The new Europe: the politics of recognition, inclusion and exclusion 
Ilka Thiessen (Vancouver Island University)
Ljupco Risteski (Sts. Cyril and Methodius University)
Michaela Schäuble (University of Bern)
Natasa Gregoric Bon (Research Centre of the Slovenian Academy o Sciences and Arts)
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Peter Loizos (London School of Economics)
Stef Jansen (University of Manchester)
Wednesday 27 August, 9:00-10:45, 11:00-12:45, 14:00-15:45, Thursday 28 August, 9:00-10:45, 11:00-12:45 (UTC+0)

Short Abstract:

Through innovative ethnographic approaches, the panel examines how the processes of Europeanisation, change and the 'nation-state' on the geographical peripheries of Europe are envisioned.

Long Abstract

This panel will explore how the processes of Europeanisation, change and the 'nation-state' on the geographical peripheries of Europe - particularly its Eastern boundaries - are envisioned and how they shape local notions of the 'nation-state' as well as regional belonging. Some papers in this workshop will centre specifically around the Republic of Macedonia's struggle of 'belonging' to Europe, others will deal more generally with processes of envisioning place, change and the 'nation-state'. Together we will explore how Europe constructs itself and how this experience is lived out in its borderlands. We welcome contributions that address the fluidity and ambiguity of European borders and that attend to territorial boundaries as liminal (and often contested) sites of globalisation and transnational processes that can separate but also connect people and places. How are these different-level discourses of exclusion/inclusion, sameness/difference lived out in the daily lives; in the city and the country-side; in the life of the Diaspora, and, how are these discourses reflected in policy-making? How do people locate and represent themselves in view of geographically, politically and historically shifting frontiers? In what sense do geo-political maps shape peoples' practices and perceptions of place? Based on the observation that radical changes often precipitate a disambiguition of the past, the workshop seeks to explore how these tendencies are related to the negotiation of national and/or regional identities and influences visions of the future.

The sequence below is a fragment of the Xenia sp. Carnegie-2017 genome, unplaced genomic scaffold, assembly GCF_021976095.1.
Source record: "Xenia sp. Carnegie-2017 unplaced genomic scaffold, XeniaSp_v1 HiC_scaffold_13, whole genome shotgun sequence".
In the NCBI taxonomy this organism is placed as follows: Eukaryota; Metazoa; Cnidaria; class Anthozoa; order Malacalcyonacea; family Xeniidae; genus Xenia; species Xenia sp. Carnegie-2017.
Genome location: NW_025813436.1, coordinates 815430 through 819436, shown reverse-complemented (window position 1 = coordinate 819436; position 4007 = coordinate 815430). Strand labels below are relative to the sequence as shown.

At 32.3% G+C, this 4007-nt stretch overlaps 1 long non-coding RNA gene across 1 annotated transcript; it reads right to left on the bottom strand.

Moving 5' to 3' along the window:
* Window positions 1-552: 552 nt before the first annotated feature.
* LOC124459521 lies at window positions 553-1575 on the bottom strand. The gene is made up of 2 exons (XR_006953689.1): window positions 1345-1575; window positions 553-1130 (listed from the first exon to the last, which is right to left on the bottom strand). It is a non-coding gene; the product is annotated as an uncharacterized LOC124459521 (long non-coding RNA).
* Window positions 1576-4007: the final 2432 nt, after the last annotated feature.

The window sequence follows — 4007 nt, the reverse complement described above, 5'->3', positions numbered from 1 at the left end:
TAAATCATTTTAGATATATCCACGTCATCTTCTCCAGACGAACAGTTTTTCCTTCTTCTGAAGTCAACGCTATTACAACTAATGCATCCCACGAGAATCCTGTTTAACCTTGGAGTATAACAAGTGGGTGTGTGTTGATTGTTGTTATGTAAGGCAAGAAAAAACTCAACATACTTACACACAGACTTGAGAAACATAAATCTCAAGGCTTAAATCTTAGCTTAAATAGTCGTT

Accepted papers: